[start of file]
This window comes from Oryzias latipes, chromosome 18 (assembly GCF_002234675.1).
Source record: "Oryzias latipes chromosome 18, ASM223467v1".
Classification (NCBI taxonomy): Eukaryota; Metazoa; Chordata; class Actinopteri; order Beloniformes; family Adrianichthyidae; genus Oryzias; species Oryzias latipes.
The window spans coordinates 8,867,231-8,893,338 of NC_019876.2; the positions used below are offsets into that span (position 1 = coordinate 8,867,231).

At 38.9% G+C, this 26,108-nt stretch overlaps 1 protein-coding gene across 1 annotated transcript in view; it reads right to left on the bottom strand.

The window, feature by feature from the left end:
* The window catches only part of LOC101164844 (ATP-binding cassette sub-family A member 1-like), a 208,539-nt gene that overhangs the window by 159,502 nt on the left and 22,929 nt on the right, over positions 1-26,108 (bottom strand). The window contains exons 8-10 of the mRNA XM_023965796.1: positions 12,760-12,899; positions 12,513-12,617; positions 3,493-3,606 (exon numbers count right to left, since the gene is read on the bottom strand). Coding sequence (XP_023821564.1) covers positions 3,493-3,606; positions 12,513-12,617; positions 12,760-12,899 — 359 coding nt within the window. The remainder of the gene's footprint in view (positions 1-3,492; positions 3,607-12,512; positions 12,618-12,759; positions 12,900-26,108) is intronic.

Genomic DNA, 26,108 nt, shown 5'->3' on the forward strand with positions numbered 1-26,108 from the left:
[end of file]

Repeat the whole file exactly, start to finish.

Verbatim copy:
This window comes from Oryzias latipes, chromosome 18 (assembly GCF_002234675.1).
Source record: "Oryzias latipes chromosome 18, ASM223467v1".
Classification (NCBI taxonomy): Eukaryota; Metazoa; Chordata; class Actinopteri; order Beloniformes; family Adrianichthyidae; genus Oryzias; species Oryzias latipes.
The window spans coordinates 8,867,231-8,893,338 of NC_019876.2; the positions used below are offsets into that span (position 1 = coordinate 8,867,231).

At 38.9% G+C, this 26,108-nt stretch overlaps 1 protein-coding gene across 1 annotated transcript in view; it reads right to left on the bottom strand.

The window, feature by feature from the left end:
* The window catches only part of LOC101164844 (ATP-binding cassette sub-family A member 1-like), a 208,539-nt gene that overhangs the window by 159,502 nt on the left and 22,929 nt on the right, over positions 1-26,108 (bottom strand). The window contains exons 8-10 of the mRNA XM_023965796.1: positions 12,760-12,899; positions 12,513-12,617; positions 3,493-3,606 (exon numbers count right to left, since the gene is read on the bottom strand). Coding sequence (XP_023821564.1) covers positions 3,493-3,606; positions 12,513-12,617; positions 12,760-12,899 — 359 coding nt within the window. The remainder of the gene's footprint in view (positions 1-3,492; positions 3,607-12,512; positions 12,618-12,759; positions 12,900-26,108) is intronic.

Genomic DNA, 26,108 nt, shown 5'->3' on the forward strand with positions numbered 1-26,108 from the left: